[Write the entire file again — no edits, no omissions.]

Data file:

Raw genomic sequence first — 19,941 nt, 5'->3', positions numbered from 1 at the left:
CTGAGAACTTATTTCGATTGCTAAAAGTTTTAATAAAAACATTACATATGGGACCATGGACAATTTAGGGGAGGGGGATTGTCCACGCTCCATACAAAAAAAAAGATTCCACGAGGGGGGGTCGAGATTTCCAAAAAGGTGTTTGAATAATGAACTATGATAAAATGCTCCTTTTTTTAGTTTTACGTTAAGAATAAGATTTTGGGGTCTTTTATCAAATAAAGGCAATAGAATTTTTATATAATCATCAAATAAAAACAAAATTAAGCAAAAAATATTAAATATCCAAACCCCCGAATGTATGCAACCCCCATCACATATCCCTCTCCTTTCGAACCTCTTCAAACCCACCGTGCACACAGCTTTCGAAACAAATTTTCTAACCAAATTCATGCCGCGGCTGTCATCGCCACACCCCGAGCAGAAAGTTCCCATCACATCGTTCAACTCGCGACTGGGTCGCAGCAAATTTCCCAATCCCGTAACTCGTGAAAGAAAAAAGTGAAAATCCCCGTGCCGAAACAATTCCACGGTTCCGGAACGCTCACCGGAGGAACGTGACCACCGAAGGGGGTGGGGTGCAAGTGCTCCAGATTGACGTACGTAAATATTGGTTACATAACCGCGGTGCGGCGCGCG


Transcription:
Raw genomic sequence first — 19,941 nt, 5'->3', positions numbered from 1 at the left:
CTGAGAACTTATTTCGATTGCTAAAAGTTTTAATAAAAACATTACATATGGGACCATGGACAATTTAGGGGAGGGGGATTGTCCACGCTCCATACAAAAAAAAAGATTCCACGAGGGGGGGTCGAGATTTCCAAAAAGGTGTTTGAATAATGAACTATGATAAAATGCTCCTTTTTTTAGTTTTACGTTAAGAATAAGATTTTGGGGTCTTTTATCAAATAAAGGCAATAGAATTTTTATATAATCATCAAATAAAAACAAAATTAAGCAAAAAATATTAAATATCCAAACCCCCGAATGTATGCAACCCCCATCACATATCCCTCTCCTTTCGAACCTCTTCAAACCCACCGTGCACACAGCTTTCGAAACAAATTTTCTAACCAAATTCATGCCGCGGCTGTCATCGCCACACCCCGAGCAGAAAGTTCCCATCACATCGTTCAACTCGCGACTGGGTCGCAGCAAATTTCCCAATCCCGTAACTCGTGAAAGAAAAAAGTGAAAATCCCCGTGCCGAAACAATTCCACGGTTCCGGAACGCTCACCGGAGGAACGTGACCACCGAAGGGGGTGGGGTGCAAGTGCTCCAGATTGACGTACGTAAATATTGGTTACATAACCGCGGTGCGGCGCGCG